In traditional culinary culture of the Tay in Nghia Do, there is a unique dish attached to the culture, practices, concepts and agricultural life of local people. It is flung iridescence. Meticulously prepared with handmade materials, the five-color sticky rice is associated with the cultural life of the Tay in Nghia Do. Coming to Nghia Do on Sunday fairs or holidays, visitors will encounter and enjoy the aroma of the flung iridescence.
Mr. Ma Thanh Soi, a collector, says that the Tay in the past and now has clustered around Nam Luong stream, grown rice and known how to do things by their hands. Therefore, the five-color sticky rice was original from agricultural life of the Tay. In Nghia Do, most people know how to make the flung. They consider it as an indispensable dish for festive occasions, holidays, and weddings. Usually, people just cook sticky rice with a color depending on the preferences and economic conditions but the flung iridescence has a combination of 5 colors (red, yellow, blue, purple and white). According to the concept of the Tay in Nghia Do, the arrangement in colors of sticky rice is not random. Five colors symbolize five elements. Yellow is the color of the land. Green is the color of the wood. Red is the color of fire. White is the color of the metal. Black is the color of the water. At the same time, a plate of five-color sticky rice also symbolizes the desire of happiness, prosperity, and good weather, the harmony between heaven and earth and hearts of the Tay minority.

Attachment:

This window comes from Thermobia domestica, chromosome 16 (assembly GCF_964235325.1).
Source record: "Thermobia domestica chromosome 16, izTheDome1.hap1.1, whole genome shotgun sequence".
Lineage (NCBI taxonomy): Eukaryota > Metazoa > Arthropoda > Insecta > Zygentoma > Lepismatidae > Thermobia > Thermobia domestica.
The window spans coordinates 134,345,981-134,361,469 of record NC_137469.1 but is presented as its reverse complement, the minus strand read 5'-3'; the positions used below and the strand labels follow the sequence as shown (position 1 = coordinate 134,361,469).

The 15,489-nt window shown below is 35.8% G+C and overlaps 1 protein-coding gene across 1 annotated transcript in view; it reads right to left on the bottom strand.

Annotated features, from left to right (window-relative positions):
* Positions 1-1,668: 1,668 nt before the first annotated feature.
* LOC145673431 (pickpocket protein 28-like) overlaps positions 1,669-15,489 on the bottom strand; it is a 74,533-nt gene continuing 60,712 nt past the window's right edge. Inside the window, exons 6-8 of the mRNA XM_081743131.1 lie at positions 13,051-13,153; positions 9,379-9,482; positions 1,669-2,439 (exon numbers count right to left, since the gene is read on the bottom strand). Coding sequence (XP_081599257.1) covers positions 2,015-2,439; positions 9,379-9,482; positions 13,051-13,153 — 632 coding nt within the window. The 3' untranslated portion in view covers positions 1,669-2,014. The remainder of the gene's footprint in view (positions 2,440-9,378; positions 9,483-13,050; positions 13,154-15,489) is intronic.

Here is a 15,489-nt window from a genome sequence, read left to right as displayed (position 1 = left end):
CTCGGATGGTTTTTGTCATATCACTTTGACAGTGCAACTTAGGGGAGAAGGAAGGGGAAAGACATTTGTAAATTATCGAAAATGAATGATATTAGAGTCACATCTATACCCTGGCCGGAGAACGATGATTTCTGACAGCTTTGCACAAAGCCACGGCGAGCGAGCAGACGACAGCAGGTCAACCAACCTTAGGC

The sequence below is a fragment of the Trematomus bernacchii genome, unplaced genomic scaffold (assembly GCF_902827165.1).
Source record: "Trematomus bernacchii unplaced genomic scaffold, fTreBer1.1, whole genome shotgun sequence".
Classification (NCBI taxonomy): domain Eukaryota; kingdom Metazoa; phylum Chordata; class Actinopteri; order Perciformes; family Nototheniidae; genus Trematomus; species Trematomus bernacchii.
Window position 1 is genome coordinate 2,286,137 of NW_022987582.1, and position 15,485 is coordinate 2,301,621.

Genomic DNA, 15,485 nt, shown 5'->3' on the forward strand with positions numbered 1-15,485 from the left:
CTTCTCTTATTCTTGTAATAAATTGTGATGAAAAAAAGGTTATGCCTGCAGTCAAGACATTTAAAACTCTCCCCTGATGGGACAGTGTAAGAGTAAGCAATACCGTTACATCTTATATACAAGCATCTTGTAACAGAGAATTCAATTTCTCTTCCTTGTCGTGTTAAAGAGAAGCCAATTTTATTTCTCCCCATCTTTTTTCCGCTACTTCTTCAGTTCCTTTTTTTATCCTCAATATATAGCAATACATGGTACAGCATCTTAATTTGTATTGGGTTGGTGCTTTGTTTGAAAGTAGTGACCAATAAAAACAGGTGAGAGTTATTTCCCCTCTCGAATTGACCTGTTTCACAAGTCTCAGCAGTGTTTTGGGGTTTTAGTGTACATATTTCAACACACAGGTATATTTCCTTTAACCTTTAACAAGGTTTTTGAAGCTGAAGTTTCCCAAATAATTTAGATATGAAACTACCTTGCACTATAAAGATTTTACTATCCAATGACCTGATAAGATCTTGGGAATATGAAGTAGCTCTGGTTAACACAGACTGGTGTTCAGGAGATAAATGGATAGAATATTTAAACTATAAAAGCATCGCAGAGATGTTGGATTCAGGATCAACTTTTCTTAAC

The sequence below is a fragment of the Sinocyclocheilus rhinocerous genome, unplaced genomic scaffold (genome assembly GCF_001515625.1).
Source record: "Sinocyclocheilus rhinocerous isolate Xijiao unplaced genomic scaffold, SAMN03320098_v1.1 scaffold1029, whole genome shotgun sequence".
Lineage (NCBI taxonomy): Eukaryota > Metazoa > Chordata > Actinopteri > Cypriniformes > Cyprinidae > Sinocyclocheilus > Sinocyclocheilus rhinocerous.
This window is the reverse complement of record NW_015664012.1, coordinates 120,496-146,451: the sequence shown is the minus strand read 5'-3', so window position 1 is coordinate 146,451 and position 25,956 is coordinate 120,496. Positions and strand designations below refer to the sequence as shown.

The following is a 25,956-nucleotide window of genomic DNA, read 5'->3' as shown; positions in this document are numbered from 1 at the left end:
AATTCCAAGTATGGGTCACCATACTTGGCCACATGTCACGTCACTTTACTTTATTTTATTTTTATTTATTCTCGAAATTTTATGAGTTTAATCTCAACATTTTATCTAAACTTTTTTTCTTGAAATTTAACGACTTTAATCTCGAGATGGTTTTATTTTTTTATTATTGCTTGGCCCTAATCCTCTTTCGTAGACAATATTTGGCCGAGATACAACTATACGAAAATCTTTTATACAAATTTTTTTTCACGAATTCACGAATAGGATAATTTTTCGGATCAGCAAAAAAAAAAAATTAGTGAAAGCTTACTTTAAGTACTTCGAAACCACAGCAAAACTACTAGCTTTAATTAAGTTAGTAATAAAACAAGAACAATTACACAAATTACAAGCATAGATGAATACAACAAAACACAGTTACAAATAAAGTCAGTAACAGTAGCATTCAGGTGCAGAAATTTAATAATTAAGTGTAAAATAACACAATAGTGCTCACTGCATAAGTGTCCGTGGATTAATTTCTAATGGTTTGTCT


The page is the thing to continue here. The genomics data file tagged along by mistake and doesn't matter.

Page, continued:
Thus, on festivals and weddings, the Tay in Nghia Do typically woman painstakingly prepare and make delicious and beautiful plates of five-color sticky rice. They have to prepare materials including fragrant glutinous sticky rice, roots, and leaves. To make a red color, they use “gấc” ( a kind of fruit) or red rice leaves grown in home gardens. To make a green color, ginger green leaves, grapefruit peel, or bitter bamboo shell are burnt and soaked with water mixed with a little lime. Milling old turmerics creates a yellow color. Using black rice leaves, or “sau sau” leaves, you have a purple color. Before coloring rice, the Tay washes glutinous rice and soaks for 5 to 6 hours. During coloring, each color is separated and used to color sticky rice. After the coloring stage, the last step is to cook sticky rice. This stage requires cleverness very much. When sticky rice is cooked, the Tay people use their hands to pick up it with different colors and put it into a plate. This creates different rice zones with 5 colors. It looks like a five-pointed flowers blooming.
Coming to Nghia Do on holidays or fairs, visitors will not be so hard to admire and enjoy the beauty and delicious five-color sticky rice of the Tay here.